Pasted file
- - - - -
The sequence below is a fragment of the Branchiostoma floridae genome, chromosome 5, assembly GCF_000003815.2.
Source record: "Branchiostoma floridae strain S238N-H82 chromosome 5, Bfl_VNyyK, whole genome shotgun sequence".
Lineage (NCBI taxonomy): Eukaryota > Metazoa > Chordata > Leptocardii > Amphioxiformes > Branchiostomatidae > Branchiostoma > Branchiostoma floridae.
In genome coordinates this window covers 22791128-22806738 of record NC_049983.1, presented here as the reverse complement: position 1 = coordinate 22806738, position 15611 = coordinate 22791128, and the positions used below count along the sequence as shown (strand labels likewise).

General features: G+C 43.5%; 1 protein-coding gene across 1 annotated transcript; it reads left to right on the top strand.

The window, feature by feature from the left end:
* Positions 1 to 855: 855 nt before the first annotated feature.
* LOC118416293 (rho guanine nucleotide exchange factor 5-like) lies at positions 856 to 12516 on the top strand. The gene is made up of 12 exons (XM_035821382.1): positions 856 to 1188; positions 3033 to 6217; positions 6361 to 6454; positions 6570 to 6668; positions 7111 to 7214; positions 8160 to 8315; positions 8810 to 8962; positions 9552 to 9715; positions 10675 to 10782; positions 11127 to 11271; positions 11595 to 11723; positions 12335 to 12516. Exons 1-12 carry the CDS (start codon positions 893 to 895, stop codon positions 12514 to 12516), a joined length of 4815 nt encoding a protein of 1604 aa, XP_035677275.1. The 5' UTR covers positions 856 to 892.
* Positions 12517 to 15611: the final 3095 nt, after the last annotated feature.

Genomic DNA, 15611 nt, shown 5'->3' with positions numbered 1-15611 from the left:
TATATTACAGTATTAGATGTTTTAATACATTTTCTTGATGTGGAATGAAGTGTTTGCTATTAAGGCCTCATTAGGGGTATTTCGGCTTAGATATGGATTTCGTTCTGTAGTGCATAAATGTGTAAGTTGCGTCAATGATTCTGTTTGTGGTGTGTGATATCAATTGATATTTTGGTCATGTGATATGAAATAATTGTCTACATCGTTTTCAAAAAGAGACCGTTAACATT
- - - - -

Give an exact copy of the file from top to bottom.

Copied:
The sequence below is a fragment of the Branchiostoma floridae genome, chromosome 5, assembly GCF_000003815.2.
Source record: "Branchiostoma floridae strain S238N-H82 chromosome 5, Bfl_VNyyK, whole genome shotgun sequence".
Lineage (NCBI taxonomy): Eukaryota > Metazoa > Chordata > Leptocardii > Amphioxiformes > Branchiostomatidae > Branchiostoma > Branchiostoma floridae.
In genome coordinates this window covers 22791128-22806738 of record NC_049983.1, presented here as the reverse complement: position 1 = coordinate 22806738, position 15611 = coordinate 22791128, and the positions used below count along the sequence as shown (strand labels likewise).

General features: G+C 43.5%; 1 protein-coding gene across 1 annotated transcript; it reads left to right on the top strand.

The window, feature by feature from the left end:
* Positions 1 to 855: 855 nt before the first annotated feature.
* LOC118416293 (rho guanine nucleotide exchange factor 5-like) lies at positions 856 to 12516 on the top strand. The gene is made up of 12 exons (XM_035821382.1): positions 856 to 1188; positions 3033 to 6217; positions 6361 to 6454; positions 6570 to 6668; positions 7111 to 7214; positions 8160 to 8315; positions 8810 to 8962; positions 9552 to 9715; positions 10675 to 10782; positions 11127 to 11271; positions 11595 to 11723; positions 12335 to 12516. Exons 1-12 carry the CDS (start codon positions 893 to 895, stop codon positions 12514 to 12516), a joined length of 4815 nt encoding a protein of 1604 aa, XP_035677275.1. The 5' UTR covers positions 856 to 892.
* Positions 12517 to 15611: the final 3095 nt, after the last annotated feature.

Genomic DNA, 15611 nt, shown 5'->3' with positions numbered 1-15611 from the left:
TATATTACAGTATTAGATGTTTTAATACATTTTCTTGATGTGGAATGAAGTGTTTGCTATTAAGGCCTCATTAGGGGTATTTCGGCTTAGATATGGATTTCGTTCTGTAGTGCATAAATGTGTAAGTTGCGTCAATGATTCTGTTTGTGGTGTGTGATATCAATTGATATTTTGGTCATGTGATATGAAATAATTGTCTACATCGTTTTCAAAAAGAGACCGTTAACATT